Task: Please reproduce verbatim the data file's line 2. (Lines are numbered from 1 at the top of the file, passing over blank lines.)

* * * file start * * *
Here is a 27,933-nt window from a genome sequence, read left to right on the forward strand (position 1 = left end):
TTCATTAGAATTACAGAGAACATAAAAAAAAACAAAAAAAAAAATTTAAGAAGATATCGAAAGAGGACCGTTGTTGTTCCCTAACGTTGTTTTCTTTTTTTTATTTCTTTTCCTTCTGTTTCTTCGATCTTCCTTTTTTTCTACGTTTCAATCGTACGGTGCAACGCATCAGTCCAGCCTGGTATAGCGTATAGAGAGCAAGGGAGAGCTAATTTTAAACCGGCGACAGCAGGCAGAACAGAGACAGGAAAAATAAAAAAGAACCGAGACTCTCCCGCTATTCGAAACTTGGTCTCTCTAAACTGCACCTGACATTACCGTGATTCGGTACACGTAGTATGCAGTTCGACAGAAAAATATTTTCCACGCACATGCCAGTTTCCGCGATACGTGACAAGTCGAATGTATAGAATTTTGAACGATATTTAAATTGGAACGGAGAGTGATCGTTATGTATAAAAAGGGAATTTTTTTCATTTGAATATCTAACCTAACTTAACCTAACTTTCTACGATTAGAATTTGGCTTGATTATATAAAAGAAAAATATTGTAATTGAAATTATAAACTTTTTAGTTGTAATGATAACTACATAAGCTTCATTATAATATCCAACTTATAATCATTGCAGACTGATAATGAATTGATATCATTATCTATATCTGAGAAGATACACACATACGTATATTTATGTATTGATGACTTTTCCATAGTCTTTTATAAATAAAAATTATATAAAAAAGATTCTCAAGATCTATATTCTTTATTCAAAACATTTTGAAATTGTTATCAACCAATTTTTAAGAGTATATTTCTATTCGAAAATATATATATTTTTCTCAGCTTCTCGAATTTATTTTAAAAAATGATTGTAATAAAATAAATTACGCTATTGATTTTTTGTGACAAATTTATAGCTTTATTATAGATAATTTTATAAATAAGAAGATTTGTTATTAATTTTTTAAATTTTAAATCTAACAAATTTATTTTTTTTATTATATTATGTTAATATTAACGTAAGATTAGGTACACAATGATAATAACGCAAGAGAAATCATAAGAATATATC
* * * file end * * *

TTCATTAGAATTACAGAGAACATAAAAAAAAACAAAAAAAAAAATTTAAGAAGATATCGAAAGAGGACCGTTGTTGTTCCCTAACGTTGTTTTCTTTTTTTTATTTCTTTTCCTTCTGTTTCTTCGATCTTCCTTTTTTTCTACGTTTCAATCGTACGGTGCAACGCATCAGTCCAGCCTGGTATAGCGTATAGAGAGCAAGGGAGAGCTAATTTTAAACCGGCGACAGCAGGCAGAACAGAGACAGGAAAAATAAAAAAGAACCGAGACTCTCCCGCTATTCGAAACTTGGTCTCTCTAAACTGCACCTGACATTACCGTGATTCGGTACACGTAGTATGCAGTTCGACAGAAAAATATTTTCCACGCACATGCCAGTTTCCGCGATACGTGACAAGTCGAATGTATAGAATTTTGAACGATATTTAAATTGGAACGGAGAGTGATCGTTATGTATAAAAAGGGAATTTTTTTCATTTGAATATCTAACCTAACTTAACCTAACTTTCTACGATTAGAATTTGGCTTGATTATATAAAAGAAAAATATTGTAATTGAAATTATAAACTTTTTAGTTGTAATGATAACTACATAAGCTTCATTATAATATCCAACTTATAATCATTGCAGACTGATAATGAATTGATATCATTATCTATATCTGAGAAGATACACACATACGTATATTTATGTATTGATGACTTTTCCATAGTCTTTTATAAATAAAAATTATATAAAAAAGATTCTCAAGATCTATATTCTTTATTCAAAACATTTTGAAATTGTTATCAACCAATTTTTAAGAGTATATTTCTATTCGAAAATATATATATTTTTCTCAGCTTCTCGAATTTATTTTAAAAAATGATTGTAATAAAATAAATTACGCTATTGATTTTTTGTGACAAATTTATAGCTTTATTATAGATAATTTTATAAATAAGAAGATTTGTTATTAATTTTTTAAATTTTAAATCTAACAAATTTATTTTTTTTATTATATTATGTTAATATTAACGTAAGATTAGGTACACAATGATAATAACGCAAGAGAAATCATAAGAATATATC